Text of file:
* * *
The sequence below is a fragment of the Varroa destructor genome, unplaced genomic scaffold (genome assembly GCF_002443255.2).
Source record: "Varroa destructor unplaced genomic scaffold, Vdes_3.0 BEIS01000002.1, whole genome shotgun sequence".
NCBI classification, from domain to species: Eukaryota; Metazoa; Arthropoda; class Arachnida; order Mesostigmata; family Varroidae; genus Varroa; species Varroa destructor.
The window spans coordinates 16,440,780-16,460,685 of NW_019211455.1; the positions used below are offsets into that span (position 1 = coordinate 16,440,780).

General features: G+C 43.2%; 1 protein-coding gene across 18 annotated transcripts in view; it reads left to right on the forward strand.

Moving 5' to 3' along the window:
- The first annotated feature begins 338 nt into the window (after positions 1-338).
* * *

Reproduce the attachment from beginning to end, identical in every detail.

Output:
The sequence below is a fragment of the Varroa destructor genome, unplaced genomic scaffold (genome assembly GCF_002443255.2).
Source record: "Varroa destructor unplaced genomic scaffold, Vdes_3.0 BEIS01000002.1, whole genome shotgun sequence".
NCBI classification, from domain to species: Eukaryota; Metazoa; Arthropoda; class Arachnida; order Mesostigmata; family Varroidae; genus Varroa; species Varroa destructor.
The window spans coordinates 16,440,780-16,460,685 of NW_019211455.1; the positions used below are offsets into that span (position 1 = coordinate 16,440,780).

General features: G+C 43.2%; 1 protein-coding gene across 18 annotated transcripts in view; it reads left to right on the forward strand.

Moving 5' to 3' along the window:
- The first annotated feature begins 338 nt into the window (after positions 1-338).